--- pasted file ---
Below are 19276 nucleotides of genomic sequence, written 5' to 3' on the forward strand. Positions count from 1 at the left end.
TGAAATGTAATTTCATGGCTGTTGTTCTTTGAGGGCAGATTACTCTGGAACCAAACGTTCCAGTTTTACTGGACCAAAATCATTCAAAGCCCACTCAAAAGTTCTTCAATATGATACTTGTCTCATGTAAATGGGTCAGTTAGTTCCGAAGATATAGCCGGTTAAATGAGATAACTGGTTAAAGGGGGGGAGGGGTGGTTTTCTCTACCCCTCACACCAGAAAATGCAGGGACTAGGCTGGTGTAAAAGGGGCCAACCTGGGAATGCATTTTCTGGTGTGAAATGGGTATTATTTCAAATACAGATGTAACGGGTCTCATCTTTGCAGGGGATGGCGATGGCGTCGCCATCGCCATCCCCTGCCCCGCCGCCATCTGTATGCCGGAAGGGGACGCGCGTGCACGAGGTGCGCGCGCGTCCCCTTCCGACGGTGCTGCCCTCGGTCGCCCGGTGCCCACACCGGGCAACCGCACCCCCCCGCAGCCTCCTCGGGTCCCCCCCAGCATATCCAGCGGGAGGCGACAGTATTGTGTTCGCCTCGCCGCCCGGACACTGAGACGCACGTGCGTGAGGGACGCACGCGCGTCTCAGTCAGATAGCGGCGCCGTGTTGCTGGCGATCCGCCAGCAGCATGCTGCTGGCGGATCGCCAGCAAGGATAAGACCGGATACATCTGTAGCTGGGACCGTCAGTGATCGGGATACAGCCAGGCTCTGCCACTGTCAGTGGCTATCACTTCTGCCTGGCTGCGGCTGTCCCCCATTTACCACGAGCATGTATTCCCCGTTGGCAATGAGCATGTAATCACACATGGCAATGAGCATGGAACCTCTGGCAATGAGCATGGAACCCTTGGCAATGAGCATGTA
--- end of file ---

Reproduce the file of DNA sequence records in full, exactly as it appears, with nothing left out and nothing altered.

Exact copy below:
Below are 19276 nucleotides of genomic sequence, written 5' to 3' on the forward strand. Positions count from 1 at the left end.
TGAAATGTAATTTCATGGCTGTTGTTCTTTGAGGGCAGATTACTCTGGAACCAAACGTTCCAGTTTTACTGGACCAAAATCATTCAAAGCCCACTCAAAAGTTCTTCAATATGATACTTGTCTCATGTAAATGGGTCAGTTAGTTCCGAAGATATAGCCGGTTAAATGAGATAACTGGTTAAAGGGGGGGAGGGGTGGTTTTCTCTACCCCTCACACCAGAAAATGCAGGGACTAGGCTGGTGTAAAAGGGGCCAACCTGGGAATGCATTTTCTGGTGTGAAATGGGTATTATTTCAAATACAGATGTAACGGGTCTCATCTTTGCAGGGGATGGCGATGGCGTCGCCATCGCCATCCCCTGCCCCGCCGCCATCTGTATGCCGGAAGGGGACGCGCGTGCACGAGGTGCGCGCGCGTCCCCTTCCGACGGTGCTGCCCTCGGTCGCCCGGTGCCCACACCGGGCAACCGCACCCCCCCGCAGCCTCCTCGGGTCCCCCCCAGCATATCCAGCGGGAGGCGACAGTATTGTGTTCGCCTCGCCGCCCGGACACTGAGACGCACGTGCGTGAGGGACGCACGCGCGTCTCAGTCAGATAGCGGCGCCGTGTTGCTGGCGATCCGCCAGCAGCATGCTGCTGGCGGATCGCCAGCAAGGATAAGACCGGATACATCTGTAGCTGGGACCGTCAGTGATCGGGATACAGCCAGGCTCTGCCACTGTCAGTGGCTATCACTTCTGCCTGGCTGCGGCTGTCCCCCATTTACCACGAGCATGTATTCCCCGTTGGCAATGAGCATGTAATCACACATGGCAATGAGCATGGAACCTCTGGCAATGAGCATGGAACCCTTGGCAATGAGCATGTA